US v. Brandon Solomon
UNPUBLISHED PER CURIAM OPINION filed. Originating case number: 2:16-cr-00100-1 Copies to all parties and the district court/agency. .. [16-4776]
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UNITED STATES COURT OF APPEALS
FOR THE FOURTH CIRCUIT
UNITED STATES OF AMERICA,
Plaintiff - Appellee,
Defendant - Appellant.
Appeal from the United States District Court for the Southern District of West Virginia,
at Charleston. Joseph R. Goodwin, District Judge. (2:16-cr-00100-1)
Submitted: August 14, 2017
Decided: October 13, 2017
Before AGEE and HARRIS, Circuit Judges, and HAMILTON, Senior Circuit Judge.
Affirmed by unpublished per curiam opinion.
Christian M. Capece, Federal Public Defender, George H. Lancaster, Jr., Assistant
Federal Public Defender, Jonathan D. Byrne, OFFICE OF THE FEDERAL PUBLIC
DEFENDER, Charleston, West Virginia, for Appellant. Carol A. Casto, United States
Attorney, C. Haley Bunn, Assistant United States Attorney, Charleston, West Virginia,
Unpublished opinions are not binding precedent in this circuit.
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Brandon Solomon pled guilty, without the benefit of a plea agreement, to escape,
in violation of 18 U.S.C. § 751(a) (2012), and possession with intent to distribute heroin,
in violation of 21 U.S.C. § 841(a)(1) (2012). The district court imposed a sentence of 36
months’ imprisonment, and Solomon appeals, arguing that the sentence is procedurally
and substantively unreasonable. We affirm.
abuse-of-discretion standard.” Gall v. United States, 552 U.S. 38, 41 (2007). This entails
review of the procedural and substantive reasonableness of the sentence. Id. at 51.
“Procedural errors include . . . ‘improperly calculating the Guidelines range, . . . failing
to consider the [18 U.S.C.] § 3553(a) factors, selecting a sentence based on clearly
erroneous facts, or failing to adequately explain the chosen sentence—including an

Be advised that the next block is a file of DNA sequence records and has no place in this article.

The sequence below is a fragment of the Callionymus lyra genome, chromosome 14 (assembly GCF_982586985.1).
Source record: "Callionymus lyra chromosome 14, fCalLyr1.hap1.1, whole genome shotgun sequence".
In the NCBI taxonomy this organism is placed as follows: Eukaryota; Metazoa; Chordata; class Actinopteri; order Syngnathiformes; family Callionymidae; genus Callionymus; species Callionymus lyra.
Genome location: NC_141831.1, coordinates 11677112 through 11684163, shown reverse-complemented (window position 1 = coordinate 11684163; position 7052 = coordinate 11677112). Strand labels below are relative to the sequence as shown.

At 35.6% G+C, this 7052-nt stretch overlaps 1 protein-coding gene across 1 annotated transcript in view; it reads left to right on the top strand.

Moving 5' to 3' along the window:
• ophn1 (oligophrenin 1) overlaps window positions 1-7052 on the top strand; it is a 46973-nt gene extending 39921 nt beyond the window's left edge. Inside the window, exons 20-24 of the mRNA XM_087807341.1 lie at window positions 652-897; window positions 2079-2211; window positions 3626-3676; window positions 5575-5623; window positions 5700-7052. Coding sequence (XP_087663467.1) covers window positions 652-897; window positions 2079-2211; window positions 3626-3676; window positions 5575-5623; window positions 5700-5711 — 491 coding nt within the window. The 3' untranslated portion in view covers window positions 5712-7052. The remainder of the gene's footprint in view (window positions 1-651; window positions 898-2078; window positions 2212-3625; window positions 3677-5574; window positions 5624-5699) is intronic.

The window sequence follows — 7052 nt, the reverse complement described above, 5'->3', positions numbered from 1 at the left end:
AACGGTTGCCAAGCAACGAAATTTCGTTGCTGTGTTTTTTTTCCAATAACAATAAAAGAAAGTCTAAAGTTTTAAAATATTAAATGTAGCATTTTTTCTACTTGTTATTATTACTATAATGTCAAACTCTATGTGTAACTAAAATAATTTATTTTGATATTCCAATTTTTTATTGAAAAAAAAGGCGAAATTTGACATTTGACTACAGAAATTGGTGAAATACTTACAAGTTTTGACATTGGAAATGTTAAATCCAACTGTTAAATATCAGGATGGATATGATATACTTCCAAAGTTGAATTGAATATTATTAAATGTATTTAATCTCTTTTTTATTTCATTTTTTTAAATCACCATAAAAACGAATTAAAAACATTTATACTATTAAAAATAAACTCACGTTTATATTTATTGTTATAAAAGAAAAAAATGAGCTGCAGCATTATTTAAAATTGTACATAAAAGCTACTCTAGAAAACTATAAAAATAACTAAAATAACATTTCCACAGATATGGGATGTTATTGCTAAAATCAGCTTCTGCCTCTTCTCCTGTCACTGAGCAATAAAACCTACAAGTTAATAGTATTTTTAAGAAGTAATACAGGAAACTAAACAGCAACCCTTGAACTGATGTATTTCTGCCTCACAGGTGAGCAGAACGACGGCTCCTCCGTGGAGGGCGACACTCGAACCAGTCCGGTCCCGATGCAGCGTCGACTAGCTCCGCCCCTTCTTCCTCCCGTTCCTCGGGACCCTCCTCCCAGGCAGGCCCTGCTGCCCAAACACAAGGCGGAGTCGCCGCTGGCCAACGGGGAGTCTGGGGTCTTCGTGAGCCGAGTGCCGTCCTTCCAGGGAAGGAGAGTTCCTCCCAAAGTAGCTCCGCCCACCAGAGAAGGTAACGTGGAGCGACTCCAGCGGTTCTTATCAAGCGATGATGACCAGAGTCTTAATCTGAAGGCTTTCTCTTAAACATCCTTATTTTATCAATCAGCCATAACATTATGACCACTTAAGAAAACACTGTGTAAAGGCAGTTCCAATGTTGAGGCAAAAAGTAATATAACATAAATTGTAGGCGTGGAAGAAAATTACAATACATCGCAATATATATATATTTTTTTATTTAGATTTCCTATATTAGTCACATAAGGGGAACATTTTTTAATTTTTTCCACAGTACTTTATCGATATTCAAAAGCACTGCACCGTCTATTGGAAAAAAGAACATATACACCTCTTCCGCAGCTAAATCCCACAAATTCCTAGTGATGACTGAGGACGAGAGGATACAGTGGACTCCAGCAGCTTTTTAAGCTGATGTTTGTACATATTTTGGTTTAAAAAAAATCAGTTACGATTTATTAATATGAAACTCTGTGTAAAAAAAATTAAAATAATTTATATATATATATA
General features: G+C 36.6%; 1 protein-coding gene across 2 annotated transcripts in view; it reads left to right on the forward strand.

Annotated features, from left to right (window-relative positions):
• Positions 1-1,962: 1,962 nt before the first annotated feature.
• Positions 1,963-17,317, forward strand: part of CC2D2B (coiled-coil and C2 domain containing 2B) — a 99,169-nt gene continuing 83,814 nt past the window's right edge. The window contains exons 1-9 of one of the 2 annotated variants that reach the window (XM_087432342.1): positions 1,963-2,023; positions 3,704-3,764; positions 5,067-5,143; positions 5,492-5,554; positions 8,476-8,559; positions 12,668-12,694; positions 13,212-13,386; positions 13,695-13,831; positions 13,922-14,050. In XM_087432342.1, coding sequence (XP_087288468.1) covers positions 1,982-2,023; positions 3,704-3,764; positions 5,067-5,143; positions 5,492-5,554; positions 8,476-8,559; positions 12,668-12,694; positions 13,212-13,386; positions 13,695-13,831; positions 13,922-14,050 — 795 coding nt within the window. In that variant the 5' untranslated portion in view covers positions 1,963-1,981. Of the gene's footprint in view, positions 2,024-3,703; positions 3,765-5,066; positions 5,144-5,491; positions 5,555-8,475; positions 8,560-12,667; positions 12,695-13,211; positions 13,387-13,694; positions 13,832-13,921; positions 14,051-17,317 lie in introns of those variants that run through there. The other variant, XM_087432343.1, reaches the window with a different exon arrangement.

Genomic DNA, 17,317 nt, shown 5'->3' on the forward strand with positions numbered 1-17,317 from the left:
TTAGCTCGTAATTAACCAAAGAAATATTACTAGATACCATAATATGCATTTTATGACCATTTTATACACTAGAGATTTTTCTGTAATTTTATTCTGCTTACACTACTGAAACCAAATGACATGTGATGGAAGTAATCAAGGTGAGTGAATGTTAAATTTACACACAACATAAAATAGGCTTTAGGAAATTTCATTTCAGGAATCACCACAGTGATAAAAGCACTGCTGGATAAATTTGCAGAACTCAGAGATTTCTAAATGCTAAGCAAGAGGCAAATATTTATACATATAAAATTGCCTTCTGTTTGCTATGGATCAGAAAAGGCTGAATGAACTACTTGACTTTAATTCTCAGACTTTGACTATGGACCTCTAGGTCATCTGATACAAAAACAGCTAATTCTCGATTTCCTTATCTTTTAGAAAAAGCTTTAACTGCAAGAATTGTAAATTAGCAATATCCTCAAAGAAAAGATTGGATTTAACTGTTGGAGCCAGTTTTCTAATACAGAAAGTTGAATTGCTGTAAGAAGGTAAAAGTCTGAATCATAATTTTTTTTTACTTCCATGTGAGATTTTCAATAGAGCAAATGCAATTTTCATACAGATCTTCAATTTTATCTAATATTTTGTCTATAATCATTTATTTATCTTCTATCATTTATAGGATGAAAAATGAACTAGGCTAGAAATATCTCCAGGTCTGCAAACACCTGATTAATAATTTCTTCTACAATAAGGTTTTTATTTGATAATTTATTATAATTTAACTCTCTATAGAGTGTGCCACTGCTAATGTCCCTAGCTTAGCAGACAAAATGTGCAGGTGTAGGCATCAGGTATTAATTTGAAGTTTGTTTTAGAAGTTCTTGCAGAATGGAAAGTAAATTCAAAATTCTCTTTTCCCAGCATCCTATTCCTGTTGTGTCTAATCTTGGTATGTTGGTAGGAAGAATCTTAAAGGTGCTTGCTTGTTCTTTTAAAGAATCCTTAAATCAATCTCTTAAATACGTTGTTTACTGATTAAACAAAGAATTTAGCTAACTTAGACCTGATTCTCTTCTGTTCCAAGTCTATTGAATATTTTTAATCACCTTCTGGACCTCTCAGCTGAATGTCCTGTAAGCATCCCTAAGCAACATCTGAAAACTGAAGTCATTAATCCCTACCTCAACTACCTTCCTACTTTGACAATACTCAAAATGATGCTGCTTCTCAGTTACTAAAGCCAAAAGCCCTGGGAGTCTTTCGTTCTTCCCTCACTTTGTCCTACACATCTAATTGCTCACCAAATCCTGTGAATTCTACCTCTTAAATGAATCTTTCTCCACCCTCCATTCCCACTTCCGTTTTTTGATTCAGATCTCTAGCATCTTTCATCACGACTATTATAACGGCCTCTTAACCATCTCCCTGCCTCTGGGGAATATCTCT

explanation for any deviation from the [Sentencing] Guidelines range.’” United States v.
Carter, 564 F.3d 325, 328 (4th Cir. 2009) (quoting Gall, 552 U.S. at 51). Only if the
sentence is free of “significant procedural error” do we review the substantive
reasonableness of the sentence, accounting for “the totality of the circumstances.” Gall,
552 U.S. at 51.
Although an above-Guidelines sentence carries no presumption of
reasonableness, “a sentence outside the Guidelines carries no presumption of
unreasonableness.” Irizarry v. United States, 553 U.S. 708, 714 (2008).
As to the procedural reasonableness of the sentence, Solomon argues that the
district court erred in failing to give him an opportunity to address issues specifically
relating to an upward variance from the Guidelines recommendation before the district
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court actually imposed that variance. We conclude, however, that the district court
followed the mandate of Fed. R. Crim. P. 32(i)(1)(C): prior to imposing sentence, the
court allowed Solomon and his counsel to argue for an appropriate sentence in light of
the § 3553(a) factors and to fully explain why they felt an 18-month sentence was
appropriate. The reasons that the court provided for imposing a variant sentence—the
seriousness of the offense, Solomon’s criminal history, and a need for deterrence—could
not have been a surprise to counsel. See Irizarry, 553 U.S. at 715–16. Solomon has not
identified any actual harm relating to the manner in which the court imposed sentence or
what argument he may have made against a variance if he had been given advance notice.
To the contrary, counsel objected after the sentence was imposed but did not mention any
facts or factors that he had not previously raised.
We also conclude that the sentence imposed is substantively reasonable. The
district court discussed its concern with the specific impact of heroin distribution in this
case and emphasized the severity of social issues relating to the distribution and use of
heroin. The court also discussed at length its concern with Solomon’s criminal history,
recidivism, violation of supervised release, and escape from federal custody.
supports the court’s view that promoting respect for the law and deterring future
misconduct were of paramount importance. Consequently, we cannot conclude that the
sentence imposed is an abuse of discretion.
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Accordingly, we affirm the district court’s judgment. We dispense with oral
argument because the facts and legal contentions are adequately presented in the
materials before this court and argument would not aid the decisional process.
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